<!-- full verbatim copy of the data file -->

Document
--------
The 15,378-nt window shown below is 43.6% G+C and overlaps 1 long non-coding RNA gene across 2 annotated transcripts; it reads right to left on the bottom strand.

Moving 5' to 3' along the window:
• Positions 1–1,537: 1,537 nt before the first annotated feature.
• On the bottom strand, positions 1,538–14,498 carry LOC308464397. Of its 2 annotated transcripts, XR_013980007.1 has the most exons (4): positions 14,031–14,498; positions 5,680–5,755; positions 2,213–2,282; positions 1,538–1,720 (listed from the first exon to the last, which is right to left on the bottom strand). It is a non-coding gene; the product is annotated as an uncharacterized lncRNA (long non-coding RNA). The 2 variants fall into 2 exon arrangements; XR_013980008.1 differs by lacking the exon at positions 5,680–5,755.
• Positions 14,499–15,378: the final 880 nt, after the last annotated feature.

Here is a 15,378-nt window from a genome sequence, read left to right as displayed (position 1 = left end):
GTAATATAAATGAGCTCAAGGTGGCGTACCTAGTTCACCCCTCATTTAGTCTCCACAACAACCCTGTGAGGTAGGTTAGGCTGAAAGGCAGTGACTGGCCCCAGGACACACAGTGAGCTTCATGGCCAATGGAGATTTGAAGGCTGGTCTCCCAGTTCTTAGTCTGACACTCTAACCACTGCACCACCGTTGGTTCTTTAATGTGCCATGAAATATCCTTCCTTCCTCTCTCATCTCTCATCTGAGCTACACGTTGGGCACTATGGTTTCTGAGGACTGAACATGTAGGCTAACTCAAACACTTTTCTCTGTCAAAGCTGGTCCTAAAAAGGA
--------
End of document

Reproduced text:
The 15,378-nt window shown below is 43.6% G+C and overlaps 1 long non-coding RNA gene across 2 annotated transcripts; it reads right to left on the bottom strand.

Moving 5' to 3' along the window:
• Positions 1–1,537: 1,537 nt before the first annotated feature.
• On the bottom strand, positions 1,538–14,498 carry LOC308464397. Of its 2 annotated transcripts, XR_013980007.1 has the most exons (4): positions 14,031–14,498; positions 5,680–5,755; positions 2,213–2,282; positions 1,538–1,720 (listed from the first exon to the last, which is right to left on the bottom strand). It is a non-coding gene; the product is annotated as an uncharacterized lncRNA (long non-coding RNA). The 2 variants fall into 2 exon arrangements; XR_013980008.1 differs by lacking the exon at positions 5,680–5,755.
• Positions 14,499–15,378: the final 880 nt, after the last annotated feature.

Here is a 15,378-nt window from a genome sequence, read left to right as displayed (position 1 = left end):
GTAATATAAATGAGCTCAAGGTGGCGTACCTAGTTCACCCCTCATTTAGTCTCCACAACAACCCTGTGAGGTAGGTTAGGCTGAAAGGCAGTGACTGGCCCCAGGACACACAGTGAGCTTCATGGCCAATGGAGATTTGAAGGCTGGTCTCCCAGTTCTTAGTCTGACACTCTAACCACTGCACCACCGTTGGTTCTTTAATGTGCCATGAAATATCCTTCCTTCCTCTCTCATCTCTCATCTGAGCTACACGTTGGGCACTATGGTTTCTGAGGACTGAACATGTAGGCTAACTCAAACACTTTTCTCTGTCAAAGCTGGTCCTAAAAAGGA